[dropcap]I[/dropcap]N a unique way to protest against ongoing communications blockade and restrictions on movement in Kashmir, some Mumbai based rights defenders have decided to observe ‘Cyber Satyagraha’ on October 2, which coincides with 150th birth anniversary of Mahatma Gandhi.
Even though the clampdown has been eased in some parts of Jammu and Kashmir, an unprecedented communication blockade continues in Kashmir Valley since August 5 when Home Minister Amit Shah moved two Bills to revoke Jammu and Kashmir’s special status under Article 370 and bifurcate and the downgrade the State into two Union Territories. Cell phone connectivity and Internet services remain snapped amid fears that separatists and Pakistan might misuse the facilities to fuel unrest in the region.
“We will be shutting down our communications (landline + internet + mobiles+TV) on October 2 from 6:00 am to 9:00 pm,” read a text from Lalita Ramdas, Admiral (Retd) L Ramdas and Lara Jesani who work with Maharashtra Chapter of Peoples Union for Civil Liberties.
“This is an experiment (also part of a movement) to voluntarily experience how it feels to be unable to communicate with others and to be unable to receive communications from others including our near and dear ones,” it added.
The activists, in their message, urged others as well to join the Gandhian way of protest against the continuing restrictions in Kashmir. “This is advance notice to you about our forthcoming voluntary experiment so that you shouldn’t worry if you are unable to contact us, and it is also a challenge to you to do likewise on 02 October, after informing your near and dear ones so that they shouldn’t worry about your health and welfare.”
Repeated attempts to reach the activists evoked no response.
Incidentally, their call for Gandhian protest has resonated with many Twitter users, who have been using hashtags like #Cyber Satyagraha, #StandWithKashmir and #LockMeDown.
Admiral Ramdas and Lalita Ramdas appeals.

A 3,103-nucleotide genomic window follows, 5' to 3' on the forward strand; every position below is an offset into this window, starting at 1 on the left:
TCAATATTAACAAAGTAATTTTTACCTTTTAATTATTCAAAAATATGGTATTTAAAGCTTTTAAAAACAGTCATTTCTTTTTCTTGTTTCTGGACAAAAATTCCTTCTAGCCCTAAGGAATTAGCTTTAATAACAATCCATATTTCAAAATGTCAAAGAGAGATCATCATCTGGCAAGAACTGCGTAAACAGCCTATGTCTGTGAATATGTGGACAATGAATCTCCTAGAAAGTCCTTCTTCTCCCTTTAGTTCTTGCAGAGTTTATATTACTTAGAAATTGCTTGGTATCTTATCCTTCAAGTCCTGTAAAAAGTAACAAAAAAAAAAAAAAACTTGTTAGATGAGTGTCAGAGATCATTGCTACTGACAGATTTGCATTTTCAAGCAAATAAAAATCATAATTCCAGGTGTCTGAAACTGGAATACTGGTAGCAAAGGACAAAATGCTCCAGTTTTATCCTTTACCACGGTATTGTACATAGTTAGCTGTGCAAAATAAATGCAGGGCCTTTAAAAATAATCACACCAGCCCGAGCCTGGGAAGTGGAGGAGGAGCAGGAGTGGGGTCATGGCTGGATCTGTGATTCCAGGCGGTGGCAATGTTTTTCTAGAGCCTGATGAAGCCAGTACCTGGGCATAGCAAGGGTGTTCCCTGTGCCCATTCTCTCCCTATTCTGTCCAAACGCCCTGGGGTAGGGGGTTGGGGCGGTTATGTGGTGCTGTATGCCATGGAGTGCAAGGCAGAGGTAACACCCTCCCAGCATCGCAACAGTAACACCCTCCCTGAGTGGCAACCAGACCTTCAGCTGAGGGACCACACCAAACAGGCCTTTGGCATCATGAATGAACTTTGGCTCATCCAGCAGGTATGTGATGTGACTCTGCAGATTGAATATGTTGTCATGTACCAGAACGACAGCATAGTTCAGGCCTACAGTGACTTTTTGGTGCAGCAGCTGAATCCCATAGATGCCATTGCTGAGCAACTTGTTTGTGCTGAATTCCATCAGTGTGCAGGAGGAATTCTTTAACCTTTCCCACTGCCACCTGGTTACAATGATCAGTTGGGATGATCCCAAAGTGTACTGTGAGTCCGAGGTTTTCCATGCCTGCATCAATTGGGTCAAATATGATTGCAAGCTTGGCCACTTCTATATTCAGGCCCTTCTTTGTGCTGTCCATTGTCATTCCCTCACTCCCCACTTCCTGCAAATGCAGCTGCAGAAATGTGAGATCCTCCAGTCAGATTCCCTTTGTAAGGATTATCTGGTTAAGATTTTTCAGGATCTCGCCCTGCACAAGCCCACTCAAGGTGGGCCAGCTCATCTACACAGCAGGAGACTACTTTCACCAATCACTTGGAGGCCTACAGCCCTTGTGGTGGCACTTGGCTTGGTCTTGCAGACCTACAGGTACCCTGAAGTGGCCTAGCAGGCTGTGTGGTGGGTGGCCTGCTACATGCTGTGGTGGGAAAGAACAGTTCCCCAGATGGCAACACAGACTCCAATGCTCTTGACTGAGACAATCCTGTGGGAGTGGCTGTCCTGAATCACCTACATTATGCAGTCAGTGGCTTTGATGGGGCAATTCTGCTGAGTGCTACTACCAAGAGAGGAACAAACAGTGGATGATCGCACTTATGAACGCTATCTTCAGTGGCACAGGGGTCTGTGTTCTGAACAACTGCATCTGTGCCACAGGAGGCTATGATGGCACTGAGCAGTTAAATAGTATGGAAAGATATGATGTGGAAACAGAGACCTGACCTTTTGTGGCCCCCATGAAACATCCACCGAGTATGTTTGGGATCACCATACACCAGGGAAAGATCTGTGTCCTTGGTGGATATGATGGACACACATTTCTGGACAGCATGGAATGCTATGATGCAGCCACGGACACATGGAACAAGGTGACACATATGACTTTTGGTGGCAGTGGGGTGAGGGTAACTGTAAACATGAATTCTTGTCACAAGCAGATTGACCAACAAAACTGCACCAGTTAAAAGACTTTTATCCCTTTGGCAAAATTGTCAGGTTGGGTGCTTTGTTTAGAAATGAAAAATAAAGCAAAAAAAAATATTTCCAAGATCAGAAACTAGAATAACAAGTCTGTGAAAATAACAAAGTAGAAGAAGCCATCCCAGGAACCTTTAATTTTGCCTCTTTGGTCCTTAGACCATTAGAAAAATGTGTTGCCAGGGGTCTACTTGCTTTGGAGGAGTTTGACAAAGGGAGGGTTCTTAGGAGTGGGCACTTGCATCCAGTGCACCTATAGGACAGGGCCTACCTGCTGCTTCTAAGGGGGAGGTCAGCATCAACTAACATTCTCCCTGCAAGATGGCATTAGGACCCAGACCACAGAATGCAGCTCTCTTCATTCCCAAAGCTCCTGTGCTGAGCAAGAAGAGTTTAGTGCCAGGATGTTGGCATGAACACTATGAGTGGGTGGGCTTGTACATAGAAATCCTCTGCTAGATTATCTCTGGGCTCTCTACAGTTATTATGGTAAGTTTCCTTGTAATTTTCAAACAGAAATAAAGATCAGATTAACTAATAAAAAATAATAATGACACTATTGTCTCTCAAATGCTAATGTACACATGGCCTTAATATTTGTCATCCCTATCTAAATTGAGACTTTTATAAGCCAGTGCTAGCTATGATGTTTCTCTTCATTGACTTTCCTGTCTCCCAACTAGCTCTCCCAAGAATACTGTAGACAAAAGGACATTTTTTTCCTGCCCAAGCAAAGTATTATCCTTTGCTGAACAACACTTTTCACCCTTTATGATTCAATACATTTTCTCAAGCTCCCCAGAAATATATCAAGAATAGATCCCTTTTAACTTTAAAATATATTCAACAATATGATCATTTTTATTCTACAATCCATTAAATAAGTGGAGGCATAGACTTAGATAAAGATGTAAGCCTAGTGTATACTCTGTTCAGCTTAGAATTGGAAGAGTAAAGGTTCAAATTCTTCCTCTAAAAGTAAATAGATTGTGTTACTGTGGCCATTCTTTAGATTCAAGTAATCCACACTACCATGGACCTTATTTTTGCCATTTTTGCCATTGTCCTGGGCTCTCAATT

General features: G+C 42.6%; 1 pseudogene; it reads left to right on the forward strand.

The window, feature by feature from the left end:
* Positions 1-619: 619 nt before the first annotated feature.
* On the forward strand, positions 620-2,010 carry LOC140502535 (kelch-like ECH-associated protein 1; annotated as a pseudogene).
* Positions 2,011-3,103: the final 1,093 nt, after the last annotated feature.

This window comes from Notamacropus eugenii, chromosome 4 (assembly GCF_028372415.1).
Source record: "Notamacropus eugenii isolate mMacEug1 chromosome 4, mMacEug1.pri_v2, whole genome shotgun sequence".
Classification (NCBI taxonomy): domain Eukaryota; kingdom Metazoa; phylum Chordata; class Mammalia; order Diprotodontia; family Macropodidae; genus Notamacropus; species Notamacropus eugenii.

On OCT 2 2019 |From 6:00 AM to 9:00 PM.
"We will be shutting down our communications (landline +internet + mobiles+TV) This is an experiment to voluntarily experience how it feels to be unable to communicate. pic.twitter.com/NlDkXyWv9Q
— SAJJAD HUSSAIN (@sajjadkargili) September 30, 2019
#LockMeDown On Oct 2. I'll shut my phone,internet,tv etc – frm 10 am to 10 pm.I'll then write my experience next day on social media. join me in this sharing of what it means to be totally cut off? Anyone can join in. Please share this widely. #StandWithKashmir#CyberSatyagraha pic.twitter.com/oNsKT8AyTp
— Sha Ansari (@shahidansaris) October 1, 2019
Just the THOUGHT of doing this fills me with dread. Imagine having it imposed suddenly without consent – and for 51 days. Count me in #cybersatyagraha
— Dr. Sylvia Karpagam #StandWithKashmir #JaiShreeRam (@sakie339) September 26, 2019
Satyagraha, which translates roughly as ‘holding onto truth-force’, was developed and deployed as a political weapon by Gandhiji during Indian independence movement. While in South Africa, he perfected techniques of nonviolent resistance and wrote a book, Satyagraha in South Africa, after returning to India.
Even though Union Home Minister Amit Shah on Sunday said there are no restrictions in the Kashmir Valley now, there is a growing criticism of the government for crippling local media in Kashmir through restrictions and communications blackout.
His statement came a day after 14 US Congressmen urged Prime Minister Narendra Modi to address concerns over the human rights situation in Kashmir and lift the communications blackout.
On Monday, the Chief Election Commissioner, Jammu and Kashmir announced that the block development council polls will be held on October 24.
However, several political parties reacting to the announcement said it was a “travesty of justice” and an attempt to show the world that things were “normal” in the region.